Tuesday, April 9, 2013

The Shadow of Gotham: Review

When I started looking for a final book for the Criminal Plots III Reading Challenge (Read a novel that's been nominated for and Edgar in the last five years), I was relieved to find In the Shadow of Gotham by Stefanie Pintoff sitting on my shelves since I'm trying really hard to read more from my own stacks.  I'm not much for reading more recent books, but I had picked this one up last May while browsing in our Friends of the Library used book store.  It was purely a whim--based on the cover, the blurb on the back of the book, and the fact that it's a historical mystery set during one of my favorite time periods--early 20th C.  Not only was Shadow nominated for an Edgar, but it was the winner of Award for Best First Novel in 2010.

The book introduces us to Detective Simon Ziele, a man trying to recover from the tragedy of losing his fiancĂ©e in a terrible disaster aboard the ferry General Slocum.  Ziele has left his position in New York City's police force and is now working as a detective in Dobson, New York.  He hopes to escape the brutality of the big city, but just months after he begins his new post, he finds himself faced with the horrific murder of a female mathematics graduate student.  

Sarah Wingate had come to her aunt's home hoping for a little tranquility of her own--telling her aunt that she needed somewhere quiet to work on her graduate thesis; somewhere removed from Columbia University.  What she found instead was an untimely end.  Ziele is called to the wealthy home in the middle of the afternoon to investigate a murder that ranks with some of Jack the Ripper's slightly less gruesome efforts.  Sarah's throat has been cut and then the killer beat and slashed her repeatedly while taking one of her golden braids as a souvenir.  

It looks like the work of a pyschopath...and Columbine University criminologist Alistair Sinclair believes he knows the identity of the murderer.  Sinclair has been studying Michael Fromley, younger son of one of New York City's elite families, in the hopes of rehabilitating the man and curing him of his violent behavior.  Michael had fantasized about committing such atrocious acts, but now it looked like he had crossed the line from fantasy to make his violent dreams a reality.  Sinclair and his team of researches join forces with Ziele to find Michael and try and prevent further deaths.

The investigation takes Ziele from the gambling dens and brothels of the Tenderloin are of the City to the houses of the elite.  The more he learns about Michael, the more confused the case becomes.  Ziele begins to doubt that Fromley is behind the crime--or if he is that he has acted alone.  And somehow the killer manages to stay one step ahead of Ziele and the researchers all along the way.  Does this mean that the culprit is really closer to Ziele than he'd like to believe?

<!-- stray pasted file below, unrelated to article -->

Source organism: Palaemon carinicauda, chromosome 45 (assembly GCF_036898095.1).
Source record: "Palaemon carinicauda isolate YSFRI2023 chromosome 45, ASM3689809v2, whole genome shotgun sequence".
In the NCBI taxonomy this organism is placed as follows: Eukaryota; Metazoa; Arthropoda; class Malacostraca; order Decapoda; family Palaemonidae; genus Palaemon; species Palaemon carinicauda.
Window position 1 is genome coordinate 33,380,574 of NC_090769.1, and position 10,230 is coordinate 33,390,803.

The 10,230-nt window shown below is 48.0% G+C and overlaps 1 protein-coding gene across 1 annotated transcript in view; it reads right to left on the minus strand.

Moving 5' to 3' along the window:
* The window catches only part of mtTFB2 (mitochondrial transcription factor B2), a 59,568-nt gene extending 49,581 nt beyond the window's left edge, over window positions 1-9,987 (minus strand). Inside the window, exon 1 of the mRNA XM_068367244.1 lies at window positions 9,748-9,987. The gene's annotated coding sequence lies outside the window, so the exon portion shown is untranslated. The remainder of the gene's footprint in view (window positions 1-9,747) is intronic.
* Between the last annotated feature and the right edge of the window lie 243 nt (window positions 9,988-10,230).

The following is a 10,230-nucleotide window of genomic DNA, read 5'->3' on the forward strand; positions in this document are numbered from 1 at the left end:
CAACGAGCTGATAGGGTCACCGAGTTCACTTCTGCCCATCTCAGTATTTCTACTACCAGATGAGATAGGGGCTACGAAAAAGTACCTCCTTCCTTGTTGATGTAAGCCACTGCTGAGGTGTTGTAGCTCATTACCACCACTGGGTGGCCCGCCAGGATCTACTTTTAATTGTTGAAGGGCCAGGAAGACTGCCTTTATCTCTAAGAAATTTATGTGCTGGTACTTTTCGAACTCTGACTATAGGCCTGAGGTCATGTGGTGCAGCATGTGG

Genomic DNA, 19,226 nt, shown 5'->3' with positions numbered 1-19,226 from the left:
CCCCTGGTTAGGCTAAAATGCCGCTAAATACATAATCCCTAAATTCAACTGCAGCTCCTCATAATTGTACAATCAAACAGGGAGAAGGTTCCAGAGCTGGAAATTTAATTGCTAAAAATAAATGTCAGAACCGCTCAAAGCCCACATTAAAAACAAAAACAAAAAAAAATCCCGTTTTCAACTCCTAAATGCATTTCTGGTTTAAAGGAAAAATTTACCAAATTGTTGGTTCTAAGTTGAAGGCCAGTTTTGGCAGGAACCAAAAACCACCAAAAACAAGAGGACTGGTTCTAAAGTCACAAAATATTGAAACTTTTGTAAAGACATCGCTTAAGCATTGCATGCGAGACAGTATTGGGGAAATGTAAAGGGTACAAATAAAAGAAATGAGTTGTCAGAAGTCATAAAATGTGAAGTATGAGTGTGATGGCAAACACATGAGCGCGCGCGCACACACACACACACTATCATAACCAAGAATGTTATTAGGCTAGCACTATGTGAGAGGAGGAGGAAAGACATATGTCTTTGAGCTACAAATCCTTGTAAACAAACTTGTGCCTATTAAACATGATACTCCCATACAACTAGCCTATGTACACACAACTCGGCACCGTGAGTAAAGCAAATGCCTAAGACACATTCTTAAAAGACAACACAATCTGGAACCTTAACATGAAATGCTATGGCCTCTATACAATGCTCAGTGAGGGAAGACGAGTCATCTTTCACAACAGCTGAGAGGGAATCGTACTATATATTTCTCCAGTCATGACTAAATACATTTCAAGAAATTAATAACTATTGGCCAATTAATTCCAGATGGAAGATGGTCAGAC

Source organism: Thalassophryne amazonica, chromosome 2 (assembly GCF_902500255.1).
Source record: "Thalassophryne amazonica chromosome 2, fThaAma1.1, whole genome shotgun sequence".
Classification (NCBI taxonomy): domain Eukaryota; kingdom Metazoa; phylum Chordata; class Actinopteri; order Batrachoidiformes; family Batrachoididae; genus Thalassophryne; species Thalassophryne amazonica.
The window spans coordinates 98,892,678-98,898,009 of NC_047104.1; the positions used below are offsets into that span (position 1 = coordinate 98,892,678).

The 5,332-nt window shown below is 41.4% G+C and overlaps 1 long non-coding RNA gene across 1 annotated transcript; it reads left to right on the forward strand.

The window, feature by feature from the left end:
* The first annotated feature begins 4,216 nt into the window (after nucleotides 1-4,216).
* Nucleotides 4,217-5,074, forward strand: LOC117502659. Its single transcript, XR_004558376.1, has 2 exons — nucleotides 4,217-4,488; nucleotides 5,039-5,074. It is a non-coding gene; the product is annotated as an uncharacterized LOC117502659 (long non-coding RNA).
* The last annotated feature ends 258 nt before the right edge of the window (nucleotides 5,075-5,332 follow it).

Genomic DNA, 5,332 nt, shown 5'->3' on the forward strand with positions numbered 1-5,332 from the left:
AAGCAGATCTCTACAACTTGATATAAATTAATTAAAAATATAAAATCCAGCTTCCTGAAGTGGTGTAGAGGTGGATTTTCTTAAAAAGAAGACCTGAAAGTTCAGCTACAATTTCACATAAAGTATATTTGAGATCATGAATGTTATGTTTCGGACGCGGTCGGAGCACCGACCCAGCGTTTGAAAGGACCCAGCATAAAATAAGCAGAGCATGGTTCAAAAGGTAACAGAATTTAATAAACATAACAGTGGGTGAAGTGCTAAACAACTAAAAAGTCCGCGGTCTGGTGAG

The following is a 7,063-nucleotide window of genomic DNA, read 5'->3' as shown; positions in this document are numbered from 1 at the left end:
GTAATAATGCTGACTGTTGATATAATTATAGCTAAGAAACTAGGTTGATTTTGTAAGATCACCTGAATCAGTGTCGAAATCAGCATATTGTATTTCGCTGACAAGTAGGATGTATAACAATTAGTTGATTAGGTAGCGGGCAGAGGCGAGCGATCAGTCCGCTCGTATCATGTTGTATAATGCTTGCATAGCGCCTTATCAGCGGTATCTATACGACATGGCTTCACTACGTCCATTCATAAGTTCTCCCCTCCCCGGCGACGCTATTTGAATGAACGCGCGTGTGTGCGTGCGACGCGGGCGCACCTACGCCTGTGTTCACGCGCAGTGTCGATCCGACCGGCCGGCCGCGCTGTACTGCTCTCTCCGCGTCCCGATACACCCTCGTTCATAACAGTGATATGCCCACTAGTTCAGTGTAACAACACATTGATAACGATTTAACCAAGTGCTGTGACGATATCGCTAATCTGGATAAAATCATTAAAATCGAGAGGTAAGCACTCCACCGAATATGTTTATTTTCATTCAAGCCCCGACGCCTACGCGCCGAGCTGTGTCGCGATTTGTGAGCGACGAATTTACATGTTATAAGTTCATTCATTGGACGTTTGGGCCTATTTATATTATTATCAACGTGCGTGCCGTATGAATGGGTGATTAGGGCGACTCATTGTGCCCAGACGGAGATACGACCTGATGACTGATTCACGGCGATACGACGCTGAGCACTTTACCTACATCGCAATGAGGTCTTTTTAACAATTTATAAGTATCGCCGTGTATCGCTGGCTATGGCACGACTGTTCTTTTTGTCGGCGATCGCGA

In some ways, this is indeed an impressive first novel.  The plotting is well-done for the most part and portions of the research are as well.  I really like the character of Ziele--although I must agree with another reviewer on GoodReads that despite many utterances of "I don't trust him," Ziele seems to be a very trusting sort.  He has never heard of Alistair Sinclair and his researchers before the murder and yet he's willing to bring them all into the investigation as equals and reveal every bit of evidence to them.  I, too, was immediately struck by a certain character's behavior (and others' reaction to him/her) upon introduction and was certain that s/he was involved.  Kudos to Pintoff for putting a deft spin on that bit of information so I wound up not being completely right....but still the clues were a bit heavy-handed for that early in the book.

The research allowed Pintoff to give us a flavor of turn-of-the-century New York (last century, that is).  But it feels like she did the research rather haphazardly.  Others have pointed out historical problems--the naming of one of Columbia's halls, for example--and I noted a few blunders with historical word use.  The word "overkill" doesn't come into usage until the 1950s and yet Sinclair tells Ziele that the excessive violence of the murder, may be "what you would call over-kill."  Actually, no, Ziele wouldn't.  Not in 1905.  

Despite the sometimes obvious anachronisms, this is a highly enjoyable first novel.  It was a quick read and I regretted each time I had to put it down and do such non-essential tasks, such as working and sleeping.  I look forward to reading the next two in the series and hope to find out more about Ziele's past and the death of Sinclair's son.  Just over three stars.

Challenges: 150 Plus Reading Challenge, Mount TBR Challenge, Off the Shelf, Outdo Yourself, Criminal Plots, Mystery and Suspense Challenge 2012, Monthly Key Word, Book Bingo, 52 in 52 Weeks, Embarrassment of Riches

1 comment:

jmisgro said...

Have to put this one on the list!!